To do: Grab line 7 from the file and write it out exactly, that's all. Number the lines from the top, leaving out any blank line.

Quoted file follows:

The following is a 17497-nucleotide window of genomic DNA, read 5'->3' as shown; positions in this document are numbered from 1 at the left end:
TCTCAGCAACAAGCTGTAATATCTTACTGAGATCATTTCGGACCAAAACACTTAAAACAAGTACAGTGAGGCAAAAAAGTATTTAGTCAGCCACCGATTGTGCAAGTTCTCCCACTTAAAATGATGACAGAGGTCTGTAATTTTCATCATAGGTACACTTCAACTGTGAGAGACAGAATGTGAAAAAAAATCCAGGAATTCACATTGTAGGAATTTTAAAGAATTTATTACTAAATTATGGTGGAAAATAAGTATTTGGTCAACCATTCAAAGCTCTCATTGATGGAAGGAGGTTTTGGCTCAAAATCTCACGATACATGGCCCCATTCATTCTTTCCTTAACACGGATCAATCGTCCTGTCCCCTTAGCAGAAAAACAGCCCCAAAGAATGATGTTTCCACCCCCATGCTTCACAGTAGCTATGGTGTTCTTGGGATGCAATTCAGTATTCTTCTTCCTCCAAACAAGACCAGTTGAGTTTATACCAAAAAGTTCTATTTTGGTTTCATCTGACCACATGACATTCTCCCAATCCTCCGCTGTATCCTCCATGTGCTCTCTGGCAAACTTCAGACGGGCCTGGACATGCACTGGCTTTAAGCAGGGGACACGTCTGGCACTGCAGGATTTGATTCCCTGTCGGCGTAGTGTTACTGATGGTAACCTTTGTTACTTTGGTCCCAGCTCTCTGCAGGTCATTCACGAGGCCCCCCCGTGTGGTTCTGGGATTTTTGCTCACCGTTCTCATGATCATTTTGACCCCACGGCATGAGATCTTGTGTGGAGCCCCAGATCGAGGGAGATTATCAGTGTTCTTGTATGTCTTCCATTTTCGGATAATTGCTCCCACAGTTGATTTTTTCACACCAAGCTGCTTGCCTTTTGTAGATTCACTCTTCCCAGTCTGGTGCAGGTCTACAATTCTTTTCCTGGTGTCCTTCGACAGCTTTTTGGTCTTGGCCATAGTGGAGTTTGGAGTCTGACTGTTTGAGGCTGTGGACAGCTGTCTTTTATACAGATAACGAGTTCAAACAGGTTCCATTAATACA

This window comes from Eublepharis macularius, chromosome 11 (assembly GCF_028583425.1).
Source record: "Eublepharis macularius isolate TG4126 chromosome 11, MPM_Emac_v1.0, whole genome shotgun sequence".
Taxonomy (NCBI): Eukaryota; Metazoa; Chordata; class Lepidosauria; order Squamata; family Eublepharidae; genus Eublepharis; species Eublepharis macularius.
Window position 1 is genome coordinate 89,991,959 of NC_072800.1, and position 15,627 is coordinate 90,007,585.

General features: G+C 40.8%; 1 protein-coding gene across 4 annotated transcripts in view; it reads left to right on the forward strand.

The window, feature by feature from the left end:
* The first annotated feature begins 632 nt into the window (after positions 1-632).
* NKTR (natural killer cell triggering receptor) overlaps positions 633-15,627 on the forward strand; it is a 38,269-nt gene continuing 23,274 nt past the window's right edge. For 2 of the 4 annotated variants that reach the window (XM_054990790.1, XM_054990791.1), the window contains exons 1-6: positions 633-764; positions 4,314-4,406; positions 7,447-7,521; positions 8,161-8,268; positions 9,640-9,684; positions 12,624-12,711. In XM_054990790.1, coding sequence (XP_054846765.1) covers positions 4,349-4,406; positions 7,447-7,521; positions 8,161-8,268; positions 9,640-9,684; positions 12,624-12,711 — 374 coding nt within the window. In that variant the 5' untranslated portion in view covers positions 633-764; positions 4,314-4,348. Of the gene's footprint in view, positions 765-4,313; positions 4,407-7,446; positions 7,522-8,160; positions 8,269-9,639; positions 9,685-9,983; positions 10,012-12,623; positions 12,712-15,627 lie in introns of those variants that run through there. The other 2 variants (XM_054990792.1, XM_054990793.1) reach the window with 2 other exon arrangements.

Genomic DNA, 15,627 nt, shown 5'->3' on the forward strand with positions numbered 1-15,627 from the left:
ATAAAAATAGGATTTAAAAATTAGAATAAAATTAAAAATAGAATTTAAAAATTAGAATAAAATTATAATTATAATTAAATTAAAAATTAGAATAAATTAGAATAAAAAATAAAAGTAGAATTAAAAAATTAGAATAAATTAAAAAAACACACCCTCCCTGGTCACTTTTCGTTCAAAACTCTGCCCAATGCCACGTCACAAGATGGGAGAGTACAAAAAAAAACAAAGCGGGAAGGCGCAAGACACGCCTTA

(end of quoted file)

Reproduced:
General features: G+C 40.8%; 1 protein-coding gene across 4 annotated transcripts in view; it reads left to right on the forward strand.